The skeleton in vertebrates is comprised of bone and cartilage that include three specific cell types: osteoblasts and osteoclasts in bone and chondrocytes in cartilage (1). Bone metabolism is maintained by a well organized balance of old bone resorption by osteoclasts and new bone formation by osteoblasts (1, 2). Osteoblasts are bone-forming cells derived from multipotent mesenchymal stem cells (1). In contrast, multipotent hematopoietic stem cells give rise to myeloid stem cells, which further differentiate to megakaryocytes, granulocytes, and monocyte-macrophages (2). Osteoclasts are derived from monocyte-macrophage precursors (2). The osteoclast is the primary bone-resorbing cell, and it is formed from fusion of precursors to form multinucleated osteoclasts (2). Osteoclastogenesis is regulated by exogenous hormones and cytokines that positively or negatively modulate osteoclast proliferation, survival, differentiation, and function (3). Two essential cytokines, macrophage colony-stimulating factor-1 (M-CSF)2 and receptor activator of NFκB ligand (RANKL), are produced by osteoblasts or activated T cells and are required for osteoclast differentiation, function, and survival (1-3). Both M-CSF, as in the op/op mouse, and M-CSF receptor deficiency are characterized by osteopetrosis and the lack of macrophages and osteoclasts (1, 2).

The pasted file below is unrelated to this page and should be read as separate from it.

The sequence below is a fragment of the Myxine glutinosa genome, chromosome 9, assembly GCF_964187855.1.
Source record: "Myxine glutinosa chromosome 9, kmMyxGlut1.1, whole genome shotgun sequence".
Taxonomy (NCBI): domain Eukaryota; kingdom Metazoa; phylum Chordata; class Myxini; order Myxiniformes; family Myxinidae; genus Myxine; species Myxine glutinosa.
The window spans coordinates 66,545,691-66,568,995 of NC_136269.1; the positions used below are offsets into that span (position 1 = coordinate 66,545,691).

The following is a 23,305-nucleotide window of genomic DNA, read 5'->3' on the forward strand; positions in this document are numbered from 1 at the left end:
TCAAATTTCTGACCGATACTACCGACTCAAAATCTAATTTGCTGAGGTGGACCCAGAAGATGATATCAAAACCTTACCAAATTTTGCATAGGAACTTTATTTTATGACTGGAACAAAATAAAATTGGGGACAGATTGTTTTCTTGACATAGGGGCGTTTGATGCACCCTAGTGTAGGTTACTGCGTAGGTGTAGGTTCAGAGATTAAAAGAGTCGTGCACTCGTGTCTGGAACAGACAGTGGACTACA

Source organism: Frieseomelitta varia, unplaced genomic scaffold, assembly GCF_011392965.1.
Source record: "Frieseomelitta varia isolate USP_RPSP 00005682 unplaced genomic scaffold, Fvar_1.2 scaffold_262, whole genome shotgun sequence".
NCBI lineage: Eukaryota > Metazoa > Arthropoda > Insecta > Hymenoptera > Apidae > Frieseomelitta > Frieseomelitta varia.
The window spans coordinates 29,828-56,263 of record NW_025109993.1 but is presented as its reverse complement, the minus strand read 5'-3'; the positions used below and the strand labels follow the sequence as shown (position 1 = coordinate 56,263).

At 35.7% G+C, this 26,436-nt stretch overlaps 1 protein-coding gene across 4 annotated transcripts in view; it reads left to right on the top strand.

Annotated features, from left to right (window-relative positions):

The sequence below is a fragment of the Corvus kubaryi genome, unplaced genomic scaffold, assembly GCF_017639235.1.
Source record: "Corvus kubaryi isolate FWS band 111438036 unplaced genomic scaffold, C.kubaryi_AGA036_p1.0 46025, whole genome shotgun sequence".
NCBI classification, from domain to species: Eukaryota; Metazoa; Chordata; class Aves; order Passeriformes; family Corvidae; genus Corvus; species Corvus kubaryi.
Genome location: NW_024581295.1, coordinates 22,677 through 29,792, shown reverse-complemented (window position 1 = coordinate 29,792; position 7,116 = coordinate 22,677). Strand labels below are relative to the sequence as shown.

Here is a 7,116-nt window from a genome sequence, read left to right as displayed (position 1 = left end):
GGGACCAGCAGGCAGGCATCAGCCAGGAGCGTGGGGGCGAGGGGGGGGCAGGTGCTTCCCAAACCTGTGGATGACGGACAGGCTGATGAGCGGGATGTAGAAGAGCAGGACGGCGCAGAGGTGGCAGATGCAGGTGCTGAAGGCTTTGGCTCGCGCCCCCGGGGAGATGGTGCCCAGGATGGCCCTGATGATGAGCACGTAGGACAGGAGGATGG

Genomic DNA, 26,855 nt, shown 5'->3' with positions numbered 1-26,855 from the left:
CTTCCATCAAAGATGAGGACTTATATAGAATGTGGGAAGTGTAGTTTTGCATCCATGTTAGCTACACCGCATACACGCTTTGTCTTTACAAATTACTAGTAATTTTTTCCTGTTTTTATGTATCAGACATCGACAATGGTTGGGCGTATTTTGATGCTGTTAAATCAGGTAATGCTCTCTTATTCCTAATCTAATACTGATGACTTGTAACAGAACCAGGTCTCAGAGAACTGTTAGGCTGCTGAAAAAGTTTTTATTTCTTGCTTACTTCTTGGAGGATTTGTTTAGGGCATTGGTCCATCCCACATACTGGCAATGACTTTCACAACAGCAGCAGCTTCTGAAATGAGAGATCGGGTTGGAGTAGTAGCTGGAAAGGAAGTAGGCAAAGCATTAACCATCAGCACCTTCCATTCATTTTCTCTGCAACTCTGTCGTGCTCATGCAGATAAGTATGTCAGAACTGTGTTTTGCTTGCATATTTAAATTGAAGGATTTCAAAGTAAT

Many transcription factors involved in osteoclastogenesis have been identified through studies in genetically engineered mice (4-10). Mouse mutants lacking factors that function early in the lineage including PU.1, c-Fos, and NFκB (p50 and p52) are osteopetrotic and lack either macrophages and osteoclasts or only osteoclasts (4-7). In particular, c-Fos and NFκB (p50 and p52) are required for the differentiation of monocyte precursors into osteoclasts (5-7), and c-Fos induces a second transcription factor, NFATc1, that is essential for osteoclastogenesis (8, 9). Other transcription factors, such as MITF, are also involved in osteoclastogenesis (10). Although much is known about the transcriptional regulation that controls osteoclast differentiation, potential roles for post-transcriptional gene regulation are not as well defined.